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Originally published in Creation 22(3):46-48, June 2000
Just because we cannot duplicate something that was done thousands of years ago, it does not mean the ancients could not do it either!
Each generation produces a fresh crop of sceptics who are legends in their own minds. C. H. Spurgeon wryly said about such men in his day:
‘It is but the shallowness of his mind that permits him to see the bottom of his knowledge.’ 1
We should not be surprised that we are awash today with such experts, falsely so called. The Apostle Peter warned us this would be the case (2 Peter 3:3 ff.). It has become fashionable to scoff at anything biblical.
Noah’s Ark has never failed to be the target of sceptics and the butt of many jokes.2 ‘Everyone knows’, for instance, that you cannot build a boat as large as Noah did from wood, even using today’s advanced technology. Only when ships were made of steel, in the last hundred years or so, we are told, has man been able to build a ship approaching the biblical dimensions of Noah’s Ark, (137m (450 feet) long, 23m (75 feet) wide, and 14m (45 feet) high).
But these so-called experts display their ignorance of history in making such statements. Let’s look at what ships the ancients actually built, some of which were almost as large as the Ark.
In the writings of Pliny the Elder (ad 23–79), I discovered the table (below) about ships of antiquity. This documents the rapid advances the ancients made in ship-building technology in just a few centuries. The time period in the table is from about the seventh century bc to the end of the third century bc.3
When we think of warships of antiquity, we think of the tiny ships that were shown in a movie like Ben Hur. They had about fifty or so men, and a single tier of oars. This was the best Hollywood could do on a limited budget. It may reflect our evolutionary thinking, that the ancients were primitive compared to us. While we may flatter ourselves with our supposed knowledge of ancient history, the actual facts that come down to us tell us another story. From this table in Pliny, we can see a rapid rise in technology over a few hundred years which culminated in a ship of forty tiers of oars (when we say forty tiers we mean forty levels of rowers!). Now the question is, do we have any descriptions of these ships so we can comprehend how large they really were? Fortunately, we have a good description of one of the early third-century ships and an excellent description of the largest ship Pliny lists.4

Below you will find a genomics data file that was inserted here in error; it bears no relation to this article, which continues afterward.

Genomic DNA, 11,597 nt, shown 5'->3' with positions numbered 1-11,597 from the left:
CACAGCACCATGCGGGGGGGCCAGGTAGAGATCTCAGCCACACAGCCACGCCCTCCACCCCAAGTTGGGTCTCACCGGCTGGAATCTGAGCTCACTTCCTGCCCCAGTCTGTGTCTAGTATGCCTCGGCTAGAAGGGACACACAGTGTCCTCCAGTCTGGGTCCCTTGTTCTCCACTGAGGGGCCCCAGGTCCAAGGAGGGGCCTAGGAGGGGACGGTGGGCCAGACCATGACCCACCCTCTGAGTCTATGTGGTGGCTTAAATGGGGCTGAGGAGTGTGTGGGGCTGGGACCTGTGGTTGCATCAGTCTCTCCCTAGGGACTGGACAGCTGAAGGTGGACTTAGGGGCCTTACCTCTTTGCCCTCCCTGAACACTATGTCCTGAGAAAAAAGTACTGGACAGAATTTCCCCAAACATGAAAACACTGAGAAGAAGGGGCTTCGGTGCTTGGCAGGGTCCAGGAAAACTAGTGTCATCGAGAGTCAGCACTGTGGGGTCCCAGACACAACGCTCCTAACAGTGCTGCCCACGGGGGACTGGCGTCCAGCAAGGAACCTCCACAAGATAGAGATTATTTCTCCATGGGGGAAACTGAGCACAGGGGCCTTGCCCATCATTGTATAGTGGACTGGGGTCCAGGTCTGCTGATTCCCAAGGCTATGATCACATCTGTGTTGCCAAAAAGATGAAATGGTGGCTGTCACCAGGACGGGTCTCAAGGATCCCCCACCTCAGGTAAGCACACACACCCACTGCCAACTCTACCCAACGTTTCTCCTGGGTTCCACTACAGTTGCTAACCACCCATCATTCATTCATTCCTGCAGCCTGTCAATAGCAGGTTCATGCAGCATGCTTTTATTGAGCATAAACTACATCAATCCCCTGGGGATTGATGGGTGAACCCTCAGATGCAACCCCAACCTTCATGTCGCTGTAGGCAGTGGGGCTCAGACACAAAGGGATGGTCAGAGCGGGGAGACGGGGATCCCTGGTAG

There was a naval battle in the Aegean Sea in 280 bc. The following is Ussher’s description of what happened:
‘When Antigonus, surnamed Gonatas, the son of Demetrius Poliorcetes, heard how Seleucus was murdered, he made an expedition into Macedonia. He planned to get there before Ceraunus could, with his army and naval forces. However, Ceraunus had all Lysimachus’ fleet in readiness, and set out and met him in a good battle formation at sea. In his navy, ships were sent from Heraclea in Pontus, some of six, some of five tiers of oars. These kinds of ships were called “Aphracta”. The largest ship of all had eight tiers of oars and was called the Leontifera. She was admired by all for her large size and exquisite construction. In her were a hundred oars per tier, so that on each side there were eight hundred rowers which made 1600 in all. On the upper deck or hatches there were 1200 fighting men who were under two special commanders. When the battle began, Ceraunus won and Antigonus was forced to flee with all his navy. In this fight, the ships from Heraclea performed the best and among them the Leontifera did the best of all. …’5